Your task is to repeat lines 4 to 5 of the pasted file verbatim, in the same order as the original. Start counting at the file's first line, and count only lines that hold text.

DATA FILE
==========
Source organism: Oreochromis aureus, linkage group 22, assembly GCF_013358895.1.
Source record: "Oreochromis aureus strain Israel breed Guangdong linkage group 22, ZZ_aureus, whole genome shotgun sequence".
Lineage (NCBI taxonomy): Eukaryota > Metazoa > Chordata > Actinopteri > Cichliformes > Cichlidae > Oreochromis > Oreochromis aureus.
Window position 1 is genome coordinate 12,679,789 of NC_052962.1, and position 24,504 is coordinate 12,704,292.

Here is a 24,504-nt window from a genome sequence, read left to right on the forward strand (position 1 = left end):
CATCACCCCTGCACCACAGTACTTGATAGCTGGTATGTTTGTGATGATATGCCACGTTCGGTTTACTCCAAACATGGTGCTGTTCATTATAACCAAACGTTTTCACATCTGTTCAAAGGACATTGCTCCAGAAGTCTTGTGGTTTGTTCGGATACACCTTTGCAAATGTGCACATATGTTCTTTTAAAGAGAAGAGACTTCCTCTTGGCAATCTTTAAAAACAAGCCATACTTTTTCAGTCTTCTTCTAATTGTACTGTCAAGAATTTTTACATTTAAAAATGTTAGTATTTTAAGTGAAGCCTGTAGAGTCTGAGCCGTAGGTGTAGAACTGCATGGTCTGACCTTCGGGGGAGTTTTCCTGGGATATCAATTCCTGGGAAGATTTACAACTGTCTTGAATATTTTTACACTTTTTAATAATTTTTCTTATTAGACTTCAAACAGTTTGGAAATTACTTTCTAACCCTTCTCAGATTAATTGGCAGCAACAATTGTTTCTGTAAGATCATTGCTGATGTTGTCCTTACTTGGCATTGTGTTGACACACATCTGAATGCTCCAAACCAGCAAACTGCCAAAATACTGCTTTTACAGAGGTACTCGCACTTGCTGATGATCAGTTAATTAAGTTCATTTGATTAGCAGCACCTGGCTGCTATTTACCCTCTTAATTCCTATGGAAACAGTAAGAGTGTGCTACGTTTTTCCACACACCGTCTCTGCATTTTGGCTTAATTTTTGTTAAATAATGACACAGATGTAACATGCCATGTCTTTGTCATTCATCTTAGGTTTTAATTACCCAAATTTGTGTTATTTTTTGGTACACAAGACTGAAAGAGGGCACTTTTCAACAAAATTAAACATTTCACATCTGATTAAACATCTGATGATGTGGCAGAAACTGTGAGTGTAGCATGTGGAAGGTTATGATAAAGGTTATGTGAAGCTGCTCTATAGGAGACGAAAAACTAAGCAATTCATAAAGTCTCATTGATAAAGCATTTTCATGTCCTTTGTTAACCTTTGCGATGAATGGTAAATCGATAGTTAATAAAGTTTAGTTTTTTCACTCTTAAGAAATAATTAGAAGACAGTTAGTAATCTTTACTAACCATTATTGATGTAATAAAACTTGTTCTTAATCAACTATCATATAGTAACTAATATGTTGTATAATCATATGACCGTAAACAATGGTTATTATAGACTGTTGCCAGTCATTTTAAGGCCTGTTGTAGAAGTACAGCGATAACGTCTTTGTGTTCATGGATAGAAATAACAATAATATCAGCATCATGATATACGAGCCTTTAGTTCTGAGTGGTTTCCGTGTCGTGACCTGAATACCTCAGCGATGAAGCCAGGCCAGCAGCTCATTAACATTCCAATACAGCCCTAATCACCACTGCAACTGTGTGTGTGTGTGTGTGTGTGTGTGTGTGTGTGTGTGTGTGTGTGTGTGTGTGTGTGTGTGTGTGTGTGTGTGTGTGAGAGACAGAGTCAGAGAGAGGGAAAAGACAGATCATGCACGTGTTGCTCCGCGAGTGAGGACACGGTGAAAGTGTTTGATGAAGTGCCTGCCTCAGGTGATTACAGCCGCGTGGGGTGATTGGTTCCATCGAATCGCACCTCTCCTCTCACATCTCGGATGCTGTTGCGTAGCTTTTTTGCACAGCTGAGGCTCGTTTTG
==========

Window position 1 is genome coordinate 12,679,789 of NC_052962.1, and position 24,504 is coordinate 12,704,292.

Here is a 24,504-nt window from a genome sequence, read left to right on the forward strand (position 1 = left end):